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Learning objectives & success criteria inset

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    Learning objectives & success criteria inset Learning objectives & success criteria inset Presentation Transcript

    • Effective use of learning objectives and success criteria Planning for learning
    • Aims of the morning • To identify effective ways of planning and sharing learning objectives with children. • To determine success criteria and consider how these might to be used to strengthen learning.
    • Definitions Learning objective What students will learn (lesson aim, lesson objective, learning goal, teaching objective, learning intentions, WALT) Success Criteria How students will demonstrate their learning (learning outcome, evidence, expected learning outcomes, criteria for achievement, lesson outcomes, WILF)
    • Effective use of learning objectives and success criteria Tip 1: Be clear about the distinction between learning objectives and success criteria • Learning objective: the ‘end’ or the ‘goal’ • Success criteria: • 1) The learning strategies or the ‘means’ • 2) The evidence of the success, or the ‘product’
    • Task • With a partner categorise the statements into learning objectives or success criteria Learning objectives: 1, 3, 4, 5, 7, 9, 11,12 Success criteria: 2, 6, 8,10
    • A word of warning... A common pitfall in the sharing of learning objectives is to identify what students are going to do, rather than what they are going to learn.
    • What makes a good learning objective? Tip 2: Make sure that the objective describes the learning and not the task For example: • We are learning to analyse... (knowledge) • We are learning to describe... (knowledge) • We are learning to assemble … (skills) • We are learning to challenge… (attitudes) • We are learning to characterise…(attitudes)
    • Review of planning • Review a selection of objectives below and sort into two columns: maintain and change • Compare with other groups.
    • Effective use of learning objectives and success criteria Tip 3: Separate the learning objective from the context • Examples: ▫ We are learning to recognise how our lungs work becomes:  LO: We are learning to recognise how the body takes in oxygen and removes carbon dioxide  Context: How the lungs work ▫ We are learning to paint the sea becomes:  LO: We are learning to employ colours to create an effective painting  Context: The sea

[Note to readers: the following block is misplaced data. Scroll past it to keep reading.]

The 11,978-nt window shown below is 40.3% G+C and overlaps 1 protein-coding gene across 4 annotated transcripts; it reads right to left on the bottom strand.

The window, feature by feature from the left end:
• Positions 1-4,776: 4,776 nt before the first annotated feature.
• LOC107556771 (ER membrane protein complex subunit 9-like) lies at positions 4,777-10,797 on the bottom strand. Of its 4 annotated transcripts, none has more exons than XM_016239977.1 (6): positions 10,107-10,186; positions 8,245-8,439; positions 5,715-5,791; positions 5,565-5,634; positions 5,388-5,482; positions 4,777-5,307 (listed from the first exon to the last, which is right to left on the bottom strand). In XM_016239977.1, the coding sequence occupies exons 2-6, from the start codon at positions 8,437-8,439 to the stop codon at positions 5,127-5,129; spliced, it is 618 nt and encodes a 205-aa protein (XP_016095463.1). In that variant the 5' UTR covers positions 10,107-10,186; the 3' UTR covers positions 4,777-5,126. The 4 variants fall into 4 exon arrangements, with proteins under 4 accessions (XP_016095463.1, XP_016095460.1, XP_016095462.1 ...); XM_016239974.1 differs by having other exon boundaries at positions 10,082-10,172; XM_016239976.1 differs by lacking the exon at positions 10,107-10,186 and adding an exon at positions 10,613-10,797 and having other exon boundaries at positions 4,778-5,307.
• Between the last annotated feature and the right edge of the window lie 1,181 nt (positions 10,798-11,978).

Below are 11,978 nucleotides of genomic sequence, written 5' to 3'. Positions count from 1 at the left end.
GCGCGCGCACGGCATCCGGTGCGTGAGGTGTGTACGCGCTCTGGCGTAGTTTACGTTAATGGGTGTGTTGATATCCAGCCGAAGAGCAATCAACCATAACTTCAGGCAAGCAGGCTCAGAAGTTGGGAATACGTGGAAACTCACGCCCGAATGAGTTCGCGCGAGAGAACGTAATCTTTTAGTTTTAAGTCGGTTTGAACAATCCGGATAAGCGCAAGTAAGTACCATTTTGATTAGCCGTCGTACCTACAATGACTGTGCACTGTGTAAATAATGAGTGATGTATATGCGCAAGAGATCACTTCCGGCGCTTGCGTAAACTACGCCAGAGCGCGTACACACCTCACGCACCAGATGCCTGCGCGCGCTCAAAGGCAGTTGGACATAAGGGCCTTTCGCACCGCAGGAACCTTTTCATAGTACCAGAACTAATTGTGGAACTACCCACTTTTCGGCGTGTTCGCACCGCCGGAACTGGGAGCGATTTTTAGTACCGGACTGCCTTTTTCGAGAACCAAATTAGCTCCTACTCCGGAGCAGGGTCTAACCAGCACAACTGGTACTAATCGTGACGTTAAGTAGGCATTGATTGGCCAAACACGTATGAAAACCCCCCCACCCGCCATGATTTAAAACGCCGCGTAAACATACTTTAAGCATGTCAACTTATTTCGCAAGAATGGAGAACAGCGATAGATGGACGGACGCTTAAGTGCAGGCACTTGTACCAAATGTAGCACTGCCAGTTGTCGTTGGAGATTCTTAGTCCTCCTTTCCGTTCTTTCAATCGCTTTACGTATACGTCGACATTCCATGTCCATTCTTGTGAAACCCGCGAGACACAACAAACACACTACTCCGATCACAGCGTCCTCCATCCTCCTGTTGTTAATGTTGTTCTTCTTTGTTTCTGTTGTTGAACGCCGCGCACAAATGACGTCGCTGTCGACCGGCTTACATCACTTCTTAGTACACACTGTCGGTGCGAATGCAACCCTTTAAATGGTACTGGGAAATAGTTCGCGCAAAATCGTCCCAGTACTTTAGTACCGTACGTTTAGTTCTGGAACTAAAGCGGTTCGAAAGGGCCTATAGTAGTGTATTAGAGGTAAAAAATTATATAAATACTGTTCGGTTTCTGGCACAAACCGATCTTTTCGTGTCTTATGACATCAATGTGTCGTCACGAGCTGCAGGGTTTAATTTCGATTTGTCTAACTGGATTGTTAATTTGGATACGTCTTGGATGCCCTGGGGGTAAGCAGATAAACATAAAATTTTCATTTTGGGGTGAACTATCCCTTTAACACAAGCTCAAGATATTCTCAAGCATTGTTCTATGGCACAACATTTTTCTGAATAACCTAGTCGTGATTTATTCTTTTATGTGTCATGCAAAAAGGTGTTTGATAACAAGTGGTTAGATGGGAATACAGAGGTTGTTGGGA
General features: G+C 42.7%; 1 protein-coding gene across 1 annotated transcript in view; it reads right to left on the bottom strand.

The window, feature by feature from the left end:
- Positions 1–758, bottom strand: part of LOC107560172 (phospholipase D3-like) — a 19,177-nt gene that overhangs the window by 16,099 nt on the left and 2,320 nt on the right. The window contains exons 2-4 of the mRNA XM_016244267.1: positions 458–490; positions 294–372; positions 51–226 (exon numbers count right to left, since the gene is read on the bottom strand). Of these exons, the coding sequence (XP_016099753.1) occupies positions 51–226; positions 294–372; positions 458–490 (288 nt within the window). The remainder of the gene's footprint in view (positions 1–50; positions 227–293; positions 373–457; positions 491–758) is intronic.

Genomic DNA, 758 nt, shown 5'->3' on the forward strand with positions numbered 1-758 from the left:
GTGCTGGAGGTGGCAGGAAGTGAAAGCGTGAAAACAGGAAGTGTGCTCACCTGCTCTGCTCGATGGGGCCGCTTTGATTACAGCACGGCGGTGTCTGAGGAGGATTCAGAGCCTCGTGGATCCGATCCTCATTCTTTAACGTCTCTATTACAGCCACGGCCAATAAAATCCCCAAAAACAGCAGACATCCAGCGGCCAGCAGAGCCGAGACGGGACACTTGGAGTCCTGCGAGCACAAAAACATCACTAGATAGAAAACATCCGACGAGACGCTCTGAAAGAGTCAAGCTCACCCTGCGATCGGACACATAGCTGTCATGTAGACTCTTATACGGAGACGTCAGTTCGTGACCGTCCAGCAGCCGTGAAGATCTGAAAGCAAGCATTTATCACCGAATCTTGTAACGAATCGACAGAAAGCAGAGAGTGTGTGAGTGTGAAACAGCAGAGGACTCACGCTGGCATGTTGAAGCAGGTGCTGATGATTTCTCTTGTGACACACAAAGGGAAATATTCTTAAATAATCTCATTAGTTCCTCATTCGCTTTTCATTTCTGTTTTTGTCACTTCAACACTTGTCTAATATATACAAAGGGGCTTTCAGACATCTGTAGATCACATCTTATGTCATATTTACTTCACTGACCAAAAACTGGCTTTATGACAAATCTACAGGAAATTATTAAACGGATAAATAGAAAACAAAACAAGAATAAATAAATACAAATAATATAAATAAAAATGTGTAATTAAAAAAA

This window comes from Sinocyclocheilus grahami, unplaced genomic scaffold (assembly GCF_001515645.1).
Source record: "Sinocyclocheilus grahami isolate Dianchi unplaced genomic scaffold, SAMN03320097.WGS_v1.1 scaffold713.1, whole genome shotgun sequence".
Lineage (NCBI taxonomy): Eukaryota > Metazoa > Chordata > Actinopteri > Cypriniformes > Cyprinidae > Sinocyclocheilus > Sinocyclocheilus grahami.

• Break
    • Stems for writing success criteria What is the evidence that will demonstrate that the students have achieved the objectives? This can be accomplished by using stems such as:  What I am looking for is ……  What I expect from every one is……  To be successful you ………  Remember to…… Or by clarifying what is expected through the use of questioning:  To produce a good …….what do you need to do?  How will you make sure that….?  What do we already know that would help ….?
    • Differences in literacy and maths success criteria Recipe analogy - “making a cake” • Literacy – the ingredients that need to go into the cake • Maths – the method used to make the cake
    • Literacy = Ingredients Learning objective We are learning to … Write a story starter What will you need to do to achieve this? Success criteria Remember to :  describe the setting  describe the characters  explain the problem  use powerful adjectives
    • Maths = method Learning objective We are learning to … use a number line to divide (whole numbers without remainders) What will you need to do to achieve this? Success criteria Remember to: Draw a number line  Start from 0 and jump in steps of the number you are dividing by  Stop jumping when you reach the target number  Count how many jumps you did
    • Effective use of learning objectives and success criteria Tip 5...but avoid simply repeating the learning objective in the success criteria • Poor example: ▫ LO: To know what an angle is ▫ SC: We can recognise an angle ▫ Task: re-write this success criteria
    • Golden Rules  WALTs: few in number / not too long  WALTs: Precise and be about what is being learnt!  Both: Written from a pupil’s perspective in language that pupils can understand  Differentiated where possible: Bloom’s taxonomy  used to plan learning activities  Referred to explicitly in the plenary
    • • Focuses on a specific aspect of learning and does not just describe an activity • Includes an specific verb other than ‘to know….’ or ‘to understand….’ • Is accessible and understood by the learners • Is precise and concise • It is measurable – this is really important!